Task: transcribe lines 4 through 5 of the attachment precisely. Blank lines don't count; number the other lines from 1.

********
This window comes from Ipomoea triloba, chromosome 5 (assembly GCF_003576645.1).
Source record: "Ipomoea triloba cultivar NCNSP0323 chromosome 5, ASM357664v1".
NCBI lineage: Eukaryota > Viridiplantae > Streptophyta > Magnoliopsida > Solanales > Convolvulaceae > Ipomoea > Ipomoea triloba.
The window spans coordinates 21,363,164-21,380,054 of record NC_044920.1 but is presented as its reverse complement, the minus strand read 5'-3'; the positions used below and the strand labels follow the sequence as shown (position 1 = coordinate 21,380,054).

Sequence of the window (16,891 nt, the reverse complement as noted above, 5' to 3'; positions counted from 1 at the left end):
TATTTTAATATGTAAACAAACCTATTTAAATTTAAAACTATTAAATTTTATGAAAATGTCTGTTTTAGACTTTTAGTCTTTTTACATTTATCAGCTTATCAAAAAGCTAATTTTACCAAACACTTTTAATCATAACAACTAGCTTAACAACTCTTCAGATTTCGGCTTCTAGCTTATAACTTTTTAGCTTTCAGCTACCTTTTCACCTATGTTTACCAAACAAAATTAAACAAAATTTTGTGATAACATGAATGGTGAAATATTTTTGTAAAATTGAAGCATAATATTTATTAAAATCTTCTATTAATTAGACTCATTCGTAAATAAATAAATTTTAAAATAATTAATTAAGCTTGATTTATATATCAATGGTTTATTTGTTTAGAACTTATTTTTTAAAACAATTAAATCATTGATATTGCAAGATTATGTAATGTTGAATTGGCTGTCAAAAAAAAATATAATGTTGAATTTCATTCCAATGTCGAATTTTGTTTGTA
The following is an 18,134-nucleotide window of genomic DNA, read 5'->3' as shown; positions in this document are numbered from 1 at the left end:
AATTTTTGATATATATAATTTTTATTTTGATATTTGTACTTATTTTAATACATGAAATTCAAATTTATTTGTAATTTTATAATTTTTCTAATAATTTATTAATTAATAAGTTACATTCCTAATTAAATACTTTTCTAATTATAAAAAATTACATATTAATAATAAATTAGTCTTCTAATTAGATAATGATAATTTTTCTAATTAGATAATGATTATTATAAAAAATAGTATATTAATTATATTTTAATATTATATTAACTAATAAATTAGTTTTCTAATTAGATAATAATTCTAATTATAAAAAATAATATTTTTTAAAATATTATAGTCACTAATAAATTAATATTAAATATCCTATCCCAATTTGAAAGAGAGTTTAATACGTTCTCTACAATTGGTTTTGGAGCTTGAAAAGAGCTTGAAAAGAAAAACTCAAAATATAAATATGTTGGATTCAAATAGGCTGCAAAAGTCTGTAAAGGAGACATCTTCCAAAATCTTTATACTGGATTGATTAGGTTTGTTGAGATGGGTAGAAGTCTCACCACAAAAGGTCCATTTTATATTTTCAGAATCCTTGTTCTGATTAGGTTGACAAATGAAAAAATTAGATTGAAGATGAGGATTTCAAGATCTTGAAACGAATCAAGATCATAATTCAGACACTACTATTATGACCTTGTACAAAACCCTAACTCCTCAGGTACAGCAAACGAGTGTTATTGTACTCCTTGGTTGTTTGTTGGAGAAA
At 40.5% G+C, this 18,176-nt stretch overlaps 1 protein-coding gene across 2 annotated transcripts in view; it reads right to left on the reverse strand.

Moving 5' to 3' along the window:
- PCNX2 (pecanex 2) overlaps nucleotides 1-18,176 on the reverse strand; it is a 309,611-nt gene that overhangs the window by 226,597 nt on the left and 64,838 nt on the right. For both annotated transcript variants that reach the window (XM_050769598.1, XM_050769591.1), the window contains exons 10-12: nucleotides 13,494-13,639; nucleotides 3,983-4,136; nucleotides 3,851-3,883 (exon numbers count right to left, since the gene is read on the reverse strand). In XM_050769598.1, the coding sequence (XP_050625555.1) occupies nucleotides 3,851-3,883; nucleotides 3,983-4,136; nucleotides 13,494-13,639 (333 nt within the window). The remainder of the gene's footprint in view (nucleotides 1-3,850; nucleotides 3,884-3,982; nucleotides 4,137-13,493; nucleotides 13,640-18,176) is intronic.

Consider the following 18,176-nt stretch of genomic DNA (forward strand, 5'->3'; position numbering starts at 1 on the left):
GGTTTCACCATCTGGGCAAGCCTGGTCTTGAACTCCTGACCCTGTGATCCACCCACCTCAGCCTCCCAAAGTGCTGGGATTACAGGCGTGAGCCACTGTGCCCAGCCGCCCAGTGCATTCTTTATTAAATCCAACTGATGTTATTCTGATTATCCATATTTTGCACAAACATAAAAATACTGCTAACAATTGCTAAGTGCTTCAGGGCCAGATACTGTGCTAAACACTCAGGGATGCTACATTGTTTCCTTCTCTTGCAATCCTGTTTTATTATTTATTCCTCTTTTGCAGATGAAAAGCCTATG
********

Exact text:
The window spans coordinates 21,363,164-21,380,054 of record NC_044920.1 but is presented as its reverse complement, the minus strand read 5'-3'; the positions used below and the strand labels follow the sequence as shown (position 1 = coordinate 21,380,054).

Sequence of the window (16,891 nt, the reverse complement as noted above, 5' to 3'; positions counted from 1 at the left end):